A new study published recently in the academic journal Sociology of Religion revealed that religious transmission was "stronger" among religious conservatives than their liberal counterparts.
Faithwire said the 32-page study, entitled "Transmission of Faith in Families: The Influence of Religious Ideology," was written by Pennsylvania State University PhD Candidate Jesse Smith, who specializes in the study of religion, family, culture and demography. Another study he co-authored is entitled "Familial Relationship Outcomes of Coming Out Atheist."
"The primary finding is that religious transmission is stronger among children of religious conservatives than for any other group, while the other groups do not differ significantly from one another," Smith said.
Smith cited several reasons that conservatives transmit the faith better to their children as against the liberals, such as "parenting approaches, congregational involvement, and most importantly, more intensive religious socialization."
In the Abstract, Smith explained the reason he conducted the study was to explore the role of religious ideology and its transmission within the family. He particularly tested "children's worship attendance" and whether the "centrality of faith in young adulthood differ based on whether their parents identify as religiously liberal, moderate, conservative, or none of these." He also tested "whether the strength of the relationship between parent and child religiosity differs between ideological groups."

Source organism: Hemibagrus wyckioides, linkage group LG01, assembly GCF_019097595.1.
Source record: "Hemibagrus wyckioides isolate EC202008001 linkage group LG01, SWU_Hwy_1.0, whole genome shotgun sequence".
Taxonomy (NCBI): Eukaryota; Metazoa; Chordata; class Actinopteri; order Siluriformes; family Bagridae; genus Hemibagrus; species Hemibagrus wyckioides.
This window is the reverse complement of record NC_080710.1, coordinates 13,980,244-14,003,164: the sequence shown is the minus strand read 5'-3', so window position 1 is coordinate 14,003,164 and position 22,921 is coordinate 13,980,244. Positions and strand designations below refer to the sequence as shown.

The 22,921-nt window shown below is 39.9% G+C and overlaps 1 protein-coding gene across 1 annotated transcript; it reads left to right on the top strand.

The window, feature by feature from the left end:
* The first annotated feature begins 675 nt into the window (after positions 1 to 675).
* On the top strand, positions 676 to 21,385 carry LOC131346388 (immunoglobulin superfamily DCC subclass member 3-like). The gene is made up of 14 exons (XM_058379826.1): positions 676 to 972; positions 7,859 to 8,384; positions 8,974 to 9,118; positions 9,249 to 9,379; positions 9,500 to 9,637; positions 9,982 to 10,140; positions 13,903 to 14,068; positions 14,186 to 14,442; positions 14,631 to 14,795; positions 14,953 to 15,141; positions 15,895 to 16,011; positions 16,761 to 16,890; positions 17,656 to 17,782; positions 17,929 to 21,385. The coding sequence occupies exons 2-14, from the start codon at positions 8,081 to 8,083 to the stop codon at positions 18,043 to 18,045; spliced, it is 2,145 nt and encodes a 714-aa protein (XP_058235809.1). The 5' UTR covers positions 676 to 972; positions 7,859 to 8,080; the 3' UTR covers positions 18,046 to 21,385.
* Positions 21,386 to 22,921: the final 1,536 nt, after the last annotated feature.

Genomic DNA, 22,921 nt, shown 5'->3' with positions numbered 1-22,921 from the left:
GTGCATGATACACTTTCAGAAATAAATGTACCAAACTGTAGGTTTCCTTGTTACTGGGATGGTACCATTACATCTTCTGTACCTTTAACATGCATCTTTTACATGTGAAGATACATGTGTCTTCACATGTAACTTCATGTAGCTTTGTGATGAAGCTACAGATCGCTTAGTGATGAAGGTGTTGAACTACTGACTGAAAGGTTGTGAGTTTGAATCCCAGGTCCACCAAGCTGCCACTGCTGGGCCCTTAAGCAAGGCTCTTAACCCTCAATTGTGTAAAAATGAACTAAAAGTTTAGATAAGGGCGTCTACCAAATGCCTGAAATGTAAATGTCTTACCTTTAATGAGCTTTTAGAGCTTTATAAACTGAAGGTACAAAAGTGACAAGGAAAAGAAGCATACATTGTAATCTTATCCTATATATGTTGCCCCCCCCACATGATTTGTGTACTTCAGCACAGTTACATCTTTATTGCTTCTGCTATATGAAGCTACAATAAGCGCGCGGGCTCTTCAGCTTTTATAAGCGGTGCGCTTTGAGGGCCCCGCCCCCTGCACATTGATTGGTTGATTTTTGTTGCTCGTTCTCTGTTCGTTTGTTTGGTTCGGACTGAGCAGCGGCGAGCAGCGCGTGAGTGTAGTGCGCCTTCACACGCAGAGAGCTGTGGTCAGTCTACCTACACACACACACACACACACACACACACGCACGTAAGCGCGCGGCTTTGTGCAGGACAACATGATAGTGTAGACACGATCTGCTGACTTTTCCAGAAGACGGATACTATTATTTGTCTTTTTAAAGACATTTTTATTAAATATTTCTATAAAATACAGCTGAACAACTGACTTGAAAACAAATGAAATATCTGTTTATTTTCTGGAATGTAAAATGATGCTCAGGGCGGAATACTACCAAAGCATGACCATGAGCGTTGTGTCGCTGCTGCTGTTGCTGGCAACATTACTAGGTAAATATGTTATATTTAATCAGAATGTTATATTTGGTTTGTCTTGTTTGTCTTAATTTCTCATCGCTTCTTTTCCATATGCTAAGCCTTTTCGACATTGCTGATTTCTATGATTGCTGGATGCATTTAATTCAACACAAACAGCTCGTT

Smith's findings show that 19% of kids of religious conservatives have the chance to go to church weekly as against the 15% of those from liberal or moderate families. While 43% of children of religious conservatives showed no worship attendance while they were young adults as "compared to 52% for everyone else." This data show that children of religious conservatives most likely mirror that of their parents' faith, practices, and beliefs.
"Children of religious conservatives are more likely to match the religiosity of their parents, and when they stray, they tend not to stray as far," Smith stressed.
Smith, however, underscored that the parents' religious conservatism when met with "a variety of conservative moral attitudes in their children" do lead to the effective transmission of the faith. These attitudes involve "favorability toward religion, moral absolutism, and belief in transcendent authority."
"Finally, I have found evidence that this religious transmission occurs in part through the mediating effects of family religious practice when respondents were in adolescence. I conclude that religiously conservative family background serves as a buffer for millennials against the larger cohort trend of declining religious attendance and affiliation. This indicates a dynamic of millennial religious divergence, as opposed to uniform decline," Smith ended.
Smith's study comes in the face of Americans becoming more secular based on a study released last December by Pew Research. The increase in secularism is seen in the 75% drop of Americans identifying themselves as Christians at 63% in 2021. While people who regard themselves has having no particular faith or being agnostic or atheistic have increased by 19% in 2021 at 29%.
Almost half of Americans in the United States or 45% state they are non-practicing, which almost coincided with the number of those who regard religion as "very important" at 41%, a 56% decline to that of 2007's.